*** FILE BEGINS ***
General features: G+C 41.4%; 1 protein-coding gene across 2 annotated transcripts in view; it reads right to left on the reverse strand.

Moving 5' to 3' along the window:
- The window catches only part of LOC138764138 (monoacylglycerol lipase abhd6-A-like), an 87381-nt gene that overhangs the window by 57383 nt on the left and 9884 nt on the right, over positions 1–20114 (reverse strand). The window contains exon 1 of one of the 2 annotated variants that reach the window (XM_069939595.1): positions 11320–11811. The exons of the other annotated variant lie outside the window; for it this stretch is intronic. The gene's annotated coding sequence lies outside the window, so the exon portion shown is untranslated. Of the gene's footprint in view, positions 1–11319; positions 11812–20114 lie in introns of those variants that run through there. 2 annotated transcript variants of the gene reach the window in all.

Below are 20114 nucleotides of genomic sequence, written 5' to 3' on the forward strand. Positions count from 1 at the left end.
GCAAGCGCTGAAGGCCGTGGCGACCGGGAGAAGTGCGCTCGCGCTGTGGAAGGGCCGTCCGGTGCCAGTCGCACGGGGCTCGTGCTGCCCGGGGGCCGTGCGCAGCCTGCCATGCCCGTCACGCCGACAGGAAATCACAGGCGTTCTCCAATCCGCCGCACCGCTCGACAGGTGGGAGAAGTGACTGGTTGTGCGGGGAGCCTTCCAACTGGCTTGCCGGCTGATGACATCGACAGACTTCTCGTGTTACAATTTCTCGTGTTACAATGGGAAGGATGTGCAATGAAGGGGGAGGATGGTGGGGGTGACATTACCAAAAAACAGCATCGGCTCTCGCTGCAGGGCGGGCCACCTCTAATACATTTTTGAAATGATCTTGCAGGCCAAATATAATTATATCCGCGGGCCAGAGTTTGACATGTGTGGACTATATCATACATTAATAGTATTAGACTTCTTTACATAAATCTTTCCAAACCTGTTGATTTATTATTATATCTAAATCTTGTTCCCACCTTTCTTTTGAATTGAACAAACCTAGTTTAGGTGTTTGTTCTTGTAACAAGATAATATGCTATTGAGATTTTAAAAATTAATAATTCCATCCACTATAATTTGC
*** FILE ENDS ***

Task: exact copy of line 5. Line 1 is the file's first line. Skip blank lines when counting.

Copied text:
GCAAGCGCTGAAGGCCGTGGCGACCGGGAGAAGTGCGCTCGCGCTGTGGAAGGGCCGTCCGGTGCCAGTCGCACGGGGCTCGTGCTGCCCGGGGGCCGTGCGCAGCCTGCCATGCCCGTCACGCCGACAGGAAATCACAGGCGTTCTCCAATCCGCCGCACCGCTCGACAGGTGGGAGAAGTGACTGGTTGTGCGGGGAGCCTTCCAACTGGCTTGCCGGCTGATGACATCGACAGACTTCTCGTGTTACAATTTCTCGTGTTACAATGGGAAGGATGTGCAATGAAGGGGGAGGATGGTGGGGGTGACATTACCAAAAAACAGCATCGGCTCTCGCTGCAGGGCGGGCCACCTCTAATACATTTTTGAAATGATCTTGCAGGCCAAATATAATTATATCCGCGGGCCAGAGTTTGACATGTGTGGACTATATCATACATTAATAGTATTAGACTTCTTTACATAAATCTTTCCAAACCTGTTGATTTATTATTATATCTAAATCTTGTTCCCACCTTTCTTTTGAATTGAACAAACCTAGTTTAGGTGTTTGTTCTTGTAACAAGATAATATGCTATTGAGATTTTAAAAATTAATAATTCCATCCACTATAATTTGC